Prepare for your Tinnitus Doctor visit
A little preparation before you leave home will help make sure you get all of the information you need at your next doctor appointment. Download a full toolkit, print it and fill out what you can — even your doctor will be impressed with how prepared you are!
What information should I bring?
Having information on hand when you arrive will help keep the appointment moving and help the doctor better evaluate your current symptoms.
- Names of medications, supplements and vitamins you are taking: Some can actually cause tinnitus and your doctor will be able to help identify those.
- Symptom diary: Write down your symptoms with as much detail as you can (sound, pitch, frequency) for at least a week before your visit – the longer, the better as this helps identify patterns. Try to record details about your diet, activities, environment and stress level as well, since these can all contribute to tinnitus.
- Medical history: Even if it’s on file at your doctor’s office, he or she may not be current on your history. It always helps to have it handy.
- Lipo-Flavonoid® product information: Some doctors have never heard of our product, so bringing a fact sheet with you will help them evaluate the ingredients and recommend if Lipo-Flavonoid is the right supplement for you to try.
Questions to ask your doctor – “why does my ear randomly ring?”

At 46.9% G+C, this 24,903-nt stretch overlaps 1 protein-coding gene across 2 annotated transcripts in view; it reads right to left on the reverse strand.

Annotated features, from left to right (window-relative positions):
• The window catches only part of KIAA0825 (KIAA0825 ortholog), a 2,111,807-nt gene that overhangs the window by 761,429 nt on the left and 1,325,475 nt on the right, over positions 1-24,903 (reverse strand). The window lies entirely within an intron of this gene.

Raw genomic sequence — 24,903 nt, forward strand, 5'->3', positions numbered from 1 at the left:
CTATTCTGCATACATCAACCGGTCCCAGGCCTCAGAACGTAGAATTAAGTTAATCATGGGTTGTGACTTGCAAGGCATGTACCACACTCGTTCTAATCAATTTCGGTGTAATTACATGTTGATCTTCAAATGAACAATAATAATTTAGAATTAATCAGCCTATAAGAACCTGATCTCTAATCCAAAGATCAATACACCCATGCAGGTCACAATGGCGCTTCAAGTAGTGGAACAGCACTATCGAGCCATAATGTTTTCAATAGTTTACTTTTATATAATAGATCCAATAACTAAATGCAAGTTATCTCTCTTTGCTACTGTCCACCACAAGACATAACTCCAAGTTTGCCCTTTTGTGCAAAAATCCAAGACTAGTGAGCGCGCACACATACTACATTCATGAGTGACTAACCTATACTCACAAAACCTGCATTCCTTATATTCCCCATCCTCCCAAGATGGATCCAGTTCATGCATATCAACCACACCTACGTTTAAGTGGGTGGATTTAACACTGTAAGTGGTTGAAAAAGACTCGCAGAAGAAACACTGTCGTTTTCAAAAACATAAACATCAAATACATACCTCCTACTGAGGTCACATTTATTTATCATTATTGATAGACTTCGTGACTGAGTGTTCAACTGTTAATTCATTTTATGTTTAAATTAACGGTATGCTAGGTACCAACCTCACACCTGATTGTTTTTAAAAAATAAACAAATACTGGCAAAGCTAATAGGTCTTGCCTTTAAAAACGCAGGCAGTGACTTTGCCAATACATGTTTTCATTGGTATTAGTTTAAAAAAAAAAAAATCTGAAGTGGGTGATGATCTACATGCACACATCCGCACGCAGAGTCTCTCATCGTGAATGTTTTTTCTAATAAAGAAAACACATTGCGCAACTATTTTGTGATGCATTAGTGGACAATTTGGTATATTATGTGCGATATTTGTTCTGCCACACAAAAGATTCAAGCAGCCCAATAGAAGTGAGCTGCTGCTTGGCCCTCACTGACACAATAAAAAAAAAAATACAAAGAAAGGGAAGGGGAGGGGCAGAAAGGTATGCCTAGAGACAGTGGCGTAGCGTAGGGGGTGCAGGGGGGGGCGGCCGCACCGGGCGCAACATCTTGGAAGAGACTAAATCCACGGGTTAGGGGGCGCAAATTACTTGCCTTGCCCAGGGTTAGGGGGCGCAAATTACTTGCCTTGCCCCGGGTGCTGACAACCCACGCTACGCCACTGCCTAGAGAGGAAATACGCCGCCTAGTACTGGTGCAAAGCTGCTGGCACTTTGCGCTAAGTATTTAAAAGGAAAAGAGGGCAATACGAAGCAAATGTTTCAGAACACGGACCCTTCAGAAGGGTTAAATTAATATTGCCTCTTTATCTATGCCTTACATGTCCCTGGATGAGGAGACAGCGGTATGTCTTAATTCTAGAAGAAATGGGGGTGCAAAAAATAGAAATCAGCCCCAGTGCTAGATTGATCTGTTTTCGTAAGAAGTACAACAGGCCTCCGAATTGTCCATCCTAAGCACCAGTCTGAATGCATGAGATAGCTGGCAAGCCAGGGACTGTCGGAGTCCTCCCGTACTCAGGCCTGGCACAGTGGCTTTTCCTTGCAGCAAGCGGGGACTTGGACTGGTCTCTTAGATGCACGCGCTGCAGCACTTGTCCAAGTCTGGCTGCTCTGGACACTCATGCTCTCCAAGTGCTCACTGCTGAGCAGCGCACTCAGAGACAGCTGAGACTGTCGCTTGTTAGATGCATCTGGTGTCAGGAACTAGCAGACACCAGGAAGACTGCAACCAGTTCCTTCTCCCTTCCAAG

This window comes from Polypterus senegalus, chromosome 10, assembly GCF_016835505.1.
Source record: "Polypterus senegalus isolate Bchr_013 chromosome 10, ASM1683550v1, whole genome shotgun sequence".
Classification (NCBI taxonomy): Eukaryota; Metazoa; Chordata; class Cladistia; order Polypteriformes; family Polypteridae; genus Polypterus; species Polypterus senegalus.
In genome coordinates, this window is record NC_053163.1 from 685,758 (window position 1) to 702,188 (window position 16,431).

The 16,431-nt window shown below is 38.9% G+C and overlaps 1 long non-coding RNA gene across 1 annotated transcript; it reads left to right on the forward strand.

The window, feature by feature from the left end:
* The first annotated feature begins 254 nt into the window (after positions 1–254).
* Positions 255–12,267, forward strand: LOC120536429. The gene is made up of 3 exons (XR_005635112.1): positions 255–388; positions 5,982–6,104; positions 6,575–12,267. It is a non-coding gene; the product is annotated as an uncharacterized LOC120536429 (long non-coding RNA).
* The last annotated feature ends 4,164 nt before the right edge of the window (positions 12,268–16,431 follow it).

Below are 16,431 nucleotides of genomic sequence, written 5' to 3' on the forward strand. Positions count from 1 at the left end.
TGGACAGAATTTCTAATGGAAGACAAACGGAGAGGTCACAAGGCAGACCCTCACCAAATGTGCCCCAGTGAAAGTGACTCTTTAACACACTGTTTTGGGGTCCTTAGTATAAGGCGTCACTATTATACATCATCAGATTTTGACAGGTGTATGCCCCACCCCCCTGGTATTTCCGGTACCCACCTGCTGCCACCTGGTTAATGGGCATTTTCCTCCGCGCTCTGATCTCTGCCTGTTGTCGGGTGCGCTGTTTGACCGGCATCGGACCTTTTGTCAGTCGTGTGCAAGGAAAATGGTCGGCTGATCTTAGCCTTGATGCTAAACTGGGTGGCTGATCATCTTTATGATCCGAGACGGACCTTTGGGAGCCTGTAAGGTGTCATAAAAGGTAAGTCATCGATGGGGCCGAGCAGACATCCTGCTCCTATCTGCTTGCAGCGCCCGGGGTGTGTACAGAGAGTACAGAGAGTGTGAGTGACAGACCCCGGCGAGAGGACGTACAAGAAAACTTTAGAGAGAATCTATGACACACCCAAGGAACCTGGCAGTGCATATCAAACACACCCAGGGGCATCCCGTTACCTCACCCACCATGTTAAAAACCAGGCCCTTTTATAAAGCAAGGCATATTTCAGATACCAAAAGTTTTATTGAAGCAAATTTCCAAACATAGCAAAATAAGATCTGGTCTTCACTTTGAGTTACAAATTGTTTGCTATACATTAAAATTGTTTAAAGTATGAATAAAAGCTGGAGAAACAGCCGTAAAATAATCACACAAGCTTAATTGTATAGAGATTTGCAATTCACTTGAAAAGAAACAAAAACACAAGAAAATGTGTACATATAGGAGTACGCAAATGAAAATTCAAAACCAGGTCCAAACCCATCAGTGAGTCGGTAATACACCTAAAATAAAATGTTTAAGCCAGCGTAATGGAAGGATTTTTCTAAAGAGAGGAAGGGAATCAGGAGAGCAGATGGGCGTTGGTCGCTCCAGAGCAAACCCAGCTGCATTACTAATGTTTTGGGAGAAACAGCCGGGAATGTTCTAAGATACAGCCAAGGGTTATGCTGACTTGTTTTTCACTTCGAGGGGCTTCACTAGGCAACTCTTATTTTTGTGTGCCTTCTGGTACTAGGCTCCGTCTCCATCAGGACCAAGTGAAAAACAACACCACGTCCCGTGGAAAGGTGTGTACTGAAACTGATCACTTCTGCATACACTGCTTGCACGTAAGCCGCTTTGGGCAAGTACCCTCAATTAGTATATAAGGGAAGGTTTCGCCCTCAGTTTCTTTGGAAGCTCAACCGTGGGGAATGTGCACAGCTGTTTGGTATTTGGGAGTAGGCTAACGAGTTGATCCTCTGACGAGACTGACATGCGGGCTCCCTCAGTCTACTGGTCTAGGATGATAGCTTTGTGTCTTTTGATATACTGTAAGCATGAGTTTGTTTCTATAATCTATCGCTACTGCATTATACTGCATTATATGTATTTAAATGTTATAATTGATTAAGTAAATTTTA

Being informed is the best first step in finding relief. If you have any questions that weren’t answered on our site or aren’t included in the list below, be sure to jot them down on your checklist.
- Could any of my medications be contributing to my tinnitus?
- How can I improve my ability to fall and stay asleep?
- How can I best explain my symptoms to my family and friends so they understand what is happening?
- Are you familiar with Lipo-Flavonoid products?
- Is there any reason I couldn’t take Lipo-Flavonoid to see if it helps alleviate my symptoms?
- Do you have any samples of Lipo-Flavonoid products?
- What steps can I take to minimize the ringing in my ears?
- Is there anything I can do to help prevent the ringing in my ears from getting worse?
How do doctors test for tinnitus?
While there is no one specific test used to diagnose tinnitus, there are several tests that could help eliminate other serious conditions that could be contributing to your ear ringing.
- Electrocochleography test: Records electrical activity in your inner ear
- Vestibular (balance) tests: Tests your balance to detect inner ear disturbances
- MRI: While not always necessary, this test can help rule out other serious inner ear conditions
- Audiological exam: Test that measures the your overall hearing health because tinnitus is so often caused by hearing loss
Now that you have a general idea of what you’ll need to prepare, get the full toolkit and take it with you so you don’t forget a thing.